Most Islanders seemed to be at either Jersey Live or the rugby club on Saturday afternoon but those that headed to Grainville for this year's Malborough Inter Insular were treated to a fantastic day's cricket, a day that ended at ten past five when Ben Stevens struck the winning boundary in the forty fourth over, for a nine wicket Jersey win. Losing the toss may not have been the best start for Jersey captain, Pete Gough in his final match as captain before he jets off to New Zealand, but it didn't matter.
Guernsey skipper Stuart Le Prevost ignored the stats that suggested batting second was the better option and boldly inserted his side, but it's been ten years since a side batted first and scored in excess of two hundred in this fixture on this ground, a statistic that his side failed to reverse.
Rob Mcbey representing the Island for the first time took the new ball and, after a wide with his first ball, settled into a good rhythm and he and fellow opener Anthony Hawkins-Kay were soon asking openers GH Smit and Ross Kneller some awkward questions. Kneller's response was to deposit Mcbey over the boundary ropes in the third over for six but, great shot that it was, it was a high risk strategy, a strategy he would pay the price for 12 balls later when he went for a repeat and edged to Farley behind the stumps giving Mcbey the first of his three wickets.
Kneller's replacement went to the same pairing after a partnership of 27 with the powerful hitting GH Smit, who seemed content to curb is natural instincts and bide his time. Although Jersey had made good use of the new ball and would have been happy with their position the sight of Lee Savident striding out to the crease will have quickly removed any complacency and after a few sighters he started to set about the seam attack. Gough would have been aware however, that in the last two inter insulars Savident had fallen to Ben Stevens' left arm orthodox bowling and was quick to bring debutant left arm orthodox bowler Nat Watkins into the attack.
Watkins didn't disappoint and had Savident caught at first slip by Anthony Kay who took a good catch running behind the wicket keeper. A huge wicket and at 53 for 3 Jersey seemed to be in the ascendency, although with Smit at the crease and skipper Stuart le Prevost replacing Savident, Guernsey were still dangerous.
Gough replaced Bodenstein with Stevens at the pavilion end and seven balls later Stevens had claimed the Guernsey captain's wicket for the third time in this fixture, clean bowling him for sixteen. 81 for four off twenty two overs was soon ninety four for five as Stevens then claimed the scalp of the dangerous Smit for forty.
With the backbone of the batting line up back in the hutch it would have been easy for Guernsey to capitulate, but a fifty partnership between James Gale and Ben Ferbrache had the away crowd, who had risked life and limb to get to the game by, firstly enduring a lumpy crossing on a rib and then scaling the Greve de Lecq cliffs, believing that a total in excess of two hundred was a possibility.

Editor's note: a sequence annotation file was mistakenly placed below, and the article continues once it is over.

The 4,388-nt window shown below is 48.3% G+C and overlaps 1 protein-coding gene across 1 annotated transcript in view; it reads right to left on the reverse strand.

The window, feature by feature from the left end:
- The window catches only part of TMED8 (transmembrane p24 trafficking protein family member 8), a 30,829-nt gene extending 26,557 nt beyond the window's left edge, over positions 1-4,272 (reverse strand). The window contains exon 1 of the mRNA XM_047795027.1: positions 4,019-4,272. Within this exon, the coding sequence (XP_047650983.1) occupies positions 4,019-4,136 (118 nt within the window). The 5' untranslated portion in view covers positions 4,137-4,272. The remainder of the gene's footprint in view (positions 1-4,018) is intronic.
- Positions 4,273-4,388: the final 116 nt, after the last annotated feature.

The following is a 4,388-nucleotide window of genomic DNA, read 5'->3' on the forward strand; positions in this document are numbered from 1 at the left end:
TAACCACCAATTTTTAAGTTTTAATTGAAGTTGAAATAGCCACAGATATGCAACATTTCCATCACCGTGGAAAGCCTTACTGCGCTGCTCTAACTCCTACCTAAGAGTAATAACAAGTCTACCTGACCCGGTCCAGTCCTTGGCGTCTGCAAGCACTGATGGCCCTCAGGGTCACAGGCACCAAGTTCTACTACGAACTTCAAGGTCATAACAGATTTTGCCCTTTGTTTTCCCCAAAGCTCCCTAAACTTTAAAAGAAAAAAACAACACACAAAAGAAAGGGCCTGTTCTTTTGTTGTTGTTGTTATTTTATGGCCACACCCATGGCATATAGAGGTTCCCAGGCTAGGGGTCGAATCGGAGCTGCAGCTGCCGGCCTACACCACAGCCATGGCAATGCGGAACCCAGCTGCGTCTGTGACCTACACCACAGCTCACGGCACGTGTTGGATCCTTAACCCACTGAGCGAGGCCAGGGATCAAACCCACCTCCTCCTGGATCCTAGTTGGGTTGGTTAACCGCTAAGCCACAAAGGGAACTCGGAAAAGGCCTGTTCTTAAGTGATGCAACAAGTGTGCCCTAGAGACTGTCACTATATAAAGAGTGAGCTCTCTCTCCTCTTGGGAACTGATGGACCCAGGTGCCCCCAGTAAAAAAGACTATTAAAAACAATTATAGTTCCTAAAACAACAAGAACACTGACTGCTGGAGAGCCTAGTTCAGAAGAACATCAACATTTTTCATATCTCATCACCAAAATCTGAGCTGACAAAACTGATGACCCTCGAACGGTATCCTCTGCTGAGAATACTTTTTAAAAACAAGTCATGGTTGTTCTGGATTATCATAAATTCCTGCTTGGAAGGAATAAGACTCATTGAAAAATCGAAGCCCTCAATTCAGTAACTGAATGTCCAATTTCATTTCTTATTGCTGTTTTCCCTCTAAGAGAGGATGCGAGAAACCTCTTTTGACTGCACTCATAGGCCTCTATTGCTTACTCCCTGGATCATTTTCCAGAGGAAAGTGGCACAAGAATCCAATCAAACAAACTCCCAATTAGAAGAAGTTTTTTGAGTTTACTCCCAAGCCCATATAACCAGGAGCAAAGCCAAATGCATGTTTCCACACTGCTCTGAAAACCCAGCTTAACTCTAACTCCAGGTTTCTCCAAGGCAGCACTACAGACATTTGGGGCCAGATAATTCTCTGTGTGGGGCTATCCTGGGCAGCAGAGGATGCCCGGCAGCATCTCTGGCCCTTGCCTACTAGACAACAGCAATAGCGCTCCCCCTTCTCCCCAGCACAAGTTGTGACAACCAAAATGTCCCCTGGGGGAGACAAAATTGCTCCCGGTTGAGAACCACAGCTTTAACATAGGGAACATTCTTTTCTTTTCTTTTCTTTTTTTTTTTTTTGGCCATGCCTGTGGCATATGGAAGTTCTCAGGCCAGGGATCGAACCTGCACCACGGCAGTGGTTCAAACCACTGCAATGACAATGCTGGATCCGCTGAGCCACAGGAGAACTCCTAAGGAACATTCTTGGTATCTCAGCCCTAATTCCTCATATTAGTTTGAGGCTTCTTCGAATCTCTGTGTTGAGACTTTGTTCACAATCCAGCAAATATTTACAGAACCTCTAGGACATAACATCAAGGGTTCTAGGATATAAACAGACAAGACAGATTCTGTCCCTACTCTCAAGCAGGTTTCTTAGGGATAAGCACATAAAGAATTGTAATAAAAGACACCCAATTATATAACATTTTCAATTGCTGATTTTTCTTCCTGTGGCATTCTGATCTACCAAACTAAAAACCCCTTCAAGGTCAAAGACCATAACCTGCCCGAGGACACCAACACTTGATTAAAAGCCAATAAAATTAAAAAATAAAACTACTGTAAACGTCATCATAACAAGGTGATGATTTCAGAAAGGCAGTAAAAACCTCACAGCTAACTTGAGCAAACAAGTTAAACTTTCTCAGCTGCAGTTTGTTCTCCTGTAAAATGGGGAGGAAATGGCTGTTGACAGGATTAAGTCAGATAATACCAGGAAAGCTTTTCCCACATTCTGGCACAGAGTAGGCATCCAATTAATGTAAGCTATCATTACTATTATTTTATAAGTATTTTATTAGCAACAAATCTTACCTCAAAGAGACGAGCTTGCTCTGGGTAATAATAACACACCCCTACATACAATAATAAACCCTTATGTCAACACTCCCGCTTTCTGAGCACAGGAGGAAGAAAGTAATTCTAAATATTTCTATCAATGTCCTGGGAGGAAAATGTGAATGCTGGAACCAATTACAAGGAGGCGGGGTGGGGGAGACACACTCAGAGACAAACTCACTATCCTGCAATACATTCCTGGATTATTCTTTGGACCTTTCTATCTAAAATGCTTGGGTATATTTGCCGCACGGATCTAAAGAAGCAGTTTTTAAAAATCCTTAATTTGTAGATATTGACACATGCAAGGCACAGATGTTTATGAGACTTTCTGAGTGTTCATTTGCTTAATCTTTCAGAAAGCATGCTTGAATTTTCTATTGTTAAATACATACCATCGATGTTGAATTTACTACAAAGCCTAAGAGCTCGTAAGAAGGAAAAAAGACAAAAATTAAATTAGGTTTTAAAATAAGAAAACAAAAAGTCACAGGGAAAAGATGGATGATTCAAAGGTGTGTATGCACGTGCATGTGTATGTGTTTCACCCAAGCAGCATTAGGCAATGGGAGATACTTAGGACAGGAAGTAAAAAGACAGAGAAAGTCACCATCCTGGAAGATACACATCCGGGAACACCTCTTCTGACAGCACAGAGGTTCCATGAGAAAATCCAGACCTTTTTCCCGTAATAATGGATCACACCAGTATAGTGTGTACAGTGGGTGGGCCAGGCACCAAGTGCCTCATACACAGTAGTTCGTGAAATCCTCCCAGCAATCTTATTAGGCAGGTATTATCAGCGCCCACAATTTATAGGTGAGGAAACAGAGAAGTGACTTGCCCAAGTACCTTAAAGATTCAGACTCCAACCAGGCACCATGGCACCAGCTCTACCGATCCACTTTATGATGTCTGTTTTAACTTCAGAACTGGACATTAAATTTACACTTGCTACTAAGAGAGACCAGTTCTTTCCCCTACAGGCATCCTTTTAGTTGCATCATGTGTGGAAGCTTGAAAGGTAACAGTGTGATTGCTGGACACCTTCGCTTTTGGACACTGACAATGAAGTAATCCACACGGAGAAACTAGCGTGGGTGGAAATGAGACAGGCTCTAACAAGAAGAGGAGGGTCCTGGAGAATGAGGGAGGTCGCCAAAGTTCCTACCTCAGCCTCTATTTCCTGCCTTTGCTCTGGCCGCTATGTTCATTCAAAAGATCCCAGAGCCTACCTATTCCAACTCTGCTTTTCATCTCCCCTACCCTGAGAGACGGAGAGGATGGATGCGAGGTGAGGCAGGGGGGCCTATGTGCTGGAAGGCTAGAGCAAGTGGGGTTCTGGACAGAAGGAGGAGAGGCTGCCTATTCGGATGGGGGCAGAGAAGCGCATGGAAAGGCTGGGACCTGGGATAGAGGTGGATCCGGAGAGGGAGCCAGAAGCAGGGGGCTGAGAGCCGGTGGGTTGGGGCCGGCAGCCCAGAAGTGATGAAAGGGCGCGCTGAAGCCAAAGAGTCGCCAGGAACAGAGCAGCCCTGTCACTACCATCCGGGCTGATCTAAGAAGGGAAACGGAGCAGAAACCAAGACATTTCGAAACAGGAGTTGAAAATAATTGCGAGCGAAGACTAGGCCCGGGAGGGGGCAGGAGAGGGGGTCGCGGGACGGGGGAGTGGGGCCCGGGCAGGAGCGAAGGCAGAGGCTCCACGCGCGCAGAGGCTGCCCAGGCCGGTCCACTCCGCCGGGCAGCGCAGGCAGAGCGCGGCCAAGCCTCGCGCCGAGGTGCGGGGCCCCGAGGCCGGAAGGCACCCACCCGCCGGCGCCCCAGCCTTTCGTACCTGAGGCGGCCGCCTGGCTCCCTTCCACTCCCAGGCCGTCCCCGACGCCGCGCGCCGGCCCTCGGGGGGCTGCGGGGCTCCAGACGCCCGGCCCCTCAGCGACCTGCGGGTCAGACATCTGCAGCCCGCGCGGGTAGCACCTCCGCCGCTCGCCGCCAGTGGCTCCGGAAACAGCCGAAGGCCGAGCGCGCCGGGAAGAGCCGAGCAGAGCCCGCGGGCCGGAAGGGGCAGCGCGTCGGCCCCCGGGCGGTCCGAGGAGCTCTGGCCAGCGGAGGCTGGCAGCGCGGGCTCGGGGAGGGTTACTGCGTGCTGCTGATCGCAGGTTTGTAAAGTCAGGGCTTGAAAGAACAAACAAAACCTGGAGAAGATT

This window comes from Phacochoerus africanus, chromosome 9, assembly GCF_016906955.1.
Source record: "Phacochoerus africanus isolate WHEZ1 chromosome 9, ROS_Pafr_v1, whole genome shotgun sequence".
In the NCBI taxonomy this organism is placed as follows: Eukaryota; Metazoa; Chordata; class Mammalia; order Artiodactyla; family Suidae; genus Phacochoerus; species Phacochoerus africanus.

Their dreams were shattered though as Corne Bodenstein and Stevens took care of that duo and with Kay, Watkins and Mcbey taking the final wickets between them helped by Andy Dewhurst and James Faudemer who took a couple of good catches, Guernsey slumped to an all out total of one hundred an seventy four.
That appeared a below par score, nevertheless runs on the board counts for a lot and many a game has been won with far inferior totals. The reality was however that the game was Jersey's to lose and Craig Hogan would have been quick to point out to his team during the break that, although they had done well, they had only completed half the job and to win this match they would have to show some real mettle.
He needn't have worried as, although there were a few anxious moments early on, openers Ed Farley and Nat Watkins made steady progress and although they were at most stages behind Guernsey in terms of runs they managed to keep their wickets intact.
Lee Savident had both playing and missing but much as he huffed and puffed he could not blow their castles down, he did end up with admirable figures of 10 overs 3 maidens nought for 17 runs however. Farley who had hit 90 runs off 40 balls in an ICC T20 match last year against Guernsey, like Smit reigned in his natural instincts, realising that Jersey just had to bat out the 50 overs to win the match.
The pair brought up the fifty in the seventeenth over before Farley succumbed to Max Ellis for twenty off forty eight balls with the score on fifty two. Guernsey were briefly back in the match but that was as good as it got for them as new batsman Ben Stevens and Watkins settled down to steer the side home. They inched and then sprinted their way over the line, the majority of the final runs brought up in boundaries including three sixes from Stevens' bat.
The Durham University duo end up with 73 runs apiece, the unruffable Watkins who faced 129 balls, would have won plenty of fans amongst the home crowd, and deserves any plaudits going as he batted throughout the innings on what appeared a bowler friendly wicket, but it was Stevens whose 87 ball innings and three wickets were, quite rightly, deemed worthy of the Man of the Match award.